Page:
Only a one-minute walk north of Kawageta Station (JR Ban-etsu West Line) is this beautiful 1 km-path along the banks of the Kannonji-gawa River. In the spring the path transforms into a spectacular tunnel of Yoshino cherry trees and weeping cherry trees. Kannonji-gawa River is perhaps the most fantastic place to see cherry blossoms in Fukushima Prefecture; the calming river and the lovely petals falling like snow are a sight that can’t be beat. The lush green bank contrasting with the pale pink blossoms creates an unforgettable scene. Altogether there are about 200 trees growing along the Kannonji-gawa River on both banks. Additionally, the river maintains its natural curves and bends as it hasn’t undergone any work to adapt its shape to the city surrounding it. It’s one of Fukushima’s most splendid and respected natural landscapes. Currently, the Kannonji-gawa River cherry trees rank number 11 of the best places to see cherry blossoms in the entire Tohoku region! While enjoying the delicate blossoms and the sweet, fresh air, visitors to Kannonji-gawa River can also enjoy some of the tasty food from street vendors available only during the cherry blossom season. We’d really recommend a springtime picnic right on the river bank with various yatai (food stand) delicacies. Be sure to come back during the evening when the trees are illuminated, and the river transforms into a magical dreamscape.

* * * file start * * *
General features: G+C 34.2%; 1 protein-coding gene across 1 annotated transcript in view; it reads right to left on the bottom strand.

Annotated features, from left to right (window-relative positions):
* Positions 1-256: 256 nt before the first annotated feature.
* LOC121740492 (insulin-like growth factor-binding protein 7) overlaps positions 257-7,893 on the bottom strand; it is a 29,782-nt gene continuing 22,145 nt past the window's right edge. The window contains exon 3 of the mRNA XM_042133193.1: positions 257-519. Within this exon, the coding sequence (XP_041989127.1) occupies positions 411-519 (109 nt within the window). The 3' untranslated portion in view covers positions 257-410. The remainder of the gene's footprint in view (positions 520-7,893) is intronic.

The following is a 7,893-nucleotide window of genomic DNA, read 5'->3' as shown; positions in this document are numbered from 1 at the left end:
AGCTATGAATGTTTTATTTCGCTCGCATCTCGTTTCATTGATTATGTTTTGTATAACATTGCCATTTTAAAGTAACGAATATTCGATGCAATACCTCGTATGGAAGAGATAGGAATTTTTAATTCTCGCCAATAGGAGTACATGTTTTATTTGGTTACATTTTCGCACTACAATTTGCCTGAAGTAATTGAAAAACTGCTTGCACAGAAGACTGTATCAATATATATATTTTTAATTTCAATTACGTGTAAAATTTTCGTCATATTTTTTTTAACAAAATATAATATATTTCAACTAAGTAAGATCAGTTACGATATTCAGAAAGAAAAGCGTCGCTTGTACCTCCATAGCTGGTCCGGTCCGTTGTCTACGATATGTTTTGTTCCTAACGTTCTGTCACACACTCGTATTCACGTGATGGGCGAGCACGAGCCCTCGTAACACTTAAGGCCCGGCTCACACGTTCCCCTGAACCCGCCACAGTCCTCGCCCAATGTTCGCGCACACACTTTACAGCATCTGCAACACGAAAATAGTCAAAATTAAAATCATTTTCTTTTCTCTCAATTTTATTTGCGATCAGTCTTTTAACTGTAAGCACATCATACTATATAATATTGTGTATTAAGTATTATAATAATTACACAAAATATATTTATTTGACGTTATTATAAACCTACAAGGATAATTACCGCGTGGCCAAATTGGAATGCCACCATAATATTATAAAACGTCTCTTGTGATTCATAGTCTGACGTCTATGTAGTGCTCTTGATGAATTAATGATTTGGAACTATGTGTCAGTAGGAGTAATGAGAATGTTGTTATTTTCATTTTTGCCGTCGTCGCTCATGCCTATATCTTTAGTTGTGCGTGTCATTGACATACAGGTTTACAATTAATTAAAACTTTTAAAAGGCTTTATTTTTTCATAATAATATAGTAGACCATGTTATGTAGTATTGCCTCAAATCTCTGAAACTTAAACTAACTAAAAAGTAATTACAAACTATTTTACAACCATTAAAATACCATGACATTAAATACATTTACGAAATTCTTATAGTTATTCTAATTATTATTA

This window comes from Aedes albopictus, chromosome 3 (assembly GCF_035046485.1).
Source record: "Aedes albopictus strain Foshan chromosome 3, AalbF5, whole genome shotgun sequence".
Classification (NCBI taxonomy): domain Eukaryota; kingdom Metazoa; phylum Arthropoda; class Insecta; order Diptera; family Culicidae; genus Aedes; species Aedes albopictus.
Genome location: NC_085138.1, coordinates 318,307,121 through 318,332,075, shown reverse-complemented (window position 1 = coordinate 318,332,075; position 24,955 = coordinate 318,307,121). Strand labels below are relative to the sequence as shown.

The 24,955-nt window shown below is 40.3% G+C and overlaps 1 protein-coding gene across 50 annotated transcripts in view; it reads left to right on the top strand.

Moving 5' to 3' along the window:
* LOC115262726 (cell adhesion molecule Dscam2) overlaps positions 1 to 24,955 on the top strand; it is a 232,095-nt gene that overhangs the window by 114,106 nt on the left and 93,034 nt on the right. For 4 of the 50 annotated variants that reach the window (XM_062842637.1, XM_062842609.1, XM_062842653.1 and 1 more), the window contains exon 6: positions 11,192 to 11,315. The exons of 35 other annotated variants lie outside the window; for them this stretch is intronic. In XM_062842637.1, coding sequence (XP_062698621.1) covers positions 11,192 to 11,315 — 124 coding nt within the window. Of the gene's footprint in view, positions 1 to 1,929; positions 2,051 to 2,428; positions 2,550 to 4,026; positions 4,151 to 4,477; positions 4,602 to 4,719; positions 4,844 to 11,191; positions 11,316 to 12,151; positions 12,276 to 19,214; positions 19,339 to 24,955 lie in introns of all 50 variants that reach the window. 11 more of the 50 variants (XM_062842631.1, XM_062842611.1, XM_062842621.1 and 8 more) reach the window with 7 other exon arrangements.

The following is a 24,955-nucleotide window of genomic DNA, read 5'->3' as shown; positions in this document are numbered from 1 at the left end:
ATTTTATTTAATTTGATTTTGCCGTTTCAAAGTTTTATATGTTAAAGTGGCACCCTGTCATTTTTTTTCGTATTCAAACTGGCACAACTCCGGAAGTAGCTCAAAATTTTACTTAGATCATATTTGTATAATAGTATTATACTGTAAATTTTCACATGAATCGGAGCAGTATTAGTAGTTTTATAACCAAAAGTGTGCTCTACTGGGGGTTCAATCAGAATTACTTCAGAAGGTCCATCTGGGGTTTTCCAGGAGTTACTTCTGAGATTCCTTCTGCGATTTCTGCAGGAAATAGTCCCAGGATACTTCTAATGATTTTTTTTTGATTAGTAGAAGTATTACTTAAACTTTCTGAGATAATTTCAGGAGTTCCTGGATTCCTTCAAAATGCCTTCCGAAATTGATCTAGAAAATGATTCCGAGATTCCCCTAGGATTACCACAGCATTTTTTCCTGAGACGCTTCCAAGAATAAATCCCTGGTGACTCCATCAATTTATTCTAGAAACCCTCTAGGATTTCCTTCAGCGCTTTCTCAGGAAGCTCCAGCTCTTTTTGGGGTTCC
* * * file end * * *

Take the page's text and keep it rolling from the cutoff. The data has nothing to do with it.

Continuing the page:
Inawashiro Herb Garden
Nature & Scenery

Inawashiro Herb Garden

The breeze from the nearby Lake Inawashiro, seasonal flowers, and art displays of the Inawashiro Herb Garden await your visit! The outdoor garden area is around 100,000 square meters and is filled with various herbs, flowers, and plants that bloom at different times on the year, creating a unique visitor experience that changes with the seasons! The park has around 500 varieties or herbs, flowers, and plants including: lavender, mint, chamomile, nanohana blossoms, poppies, sunflowers, cosmos, and kochia!  There is an indoor greenhouse area, so, even on rainy days, visitors have plenty of greenery and flowers to see! In addition to the herbs, flowers, and plants you will also find seasonal decorations and original art displays that are created and updated for guests to enjoy. The outdoor garden area of the Inawashiro Herb Garden also features 5 m-tall wooden statues carved by a Canadian artist, Glen Greenside. The 12 statues, one for each zodiac sign, were carved over the course of twelve years as part of a now-discontinued annual chainsaw festival that took place at the garden. Inside, at the shop, visitors can find products and snacks that are made from various herbs and flowers.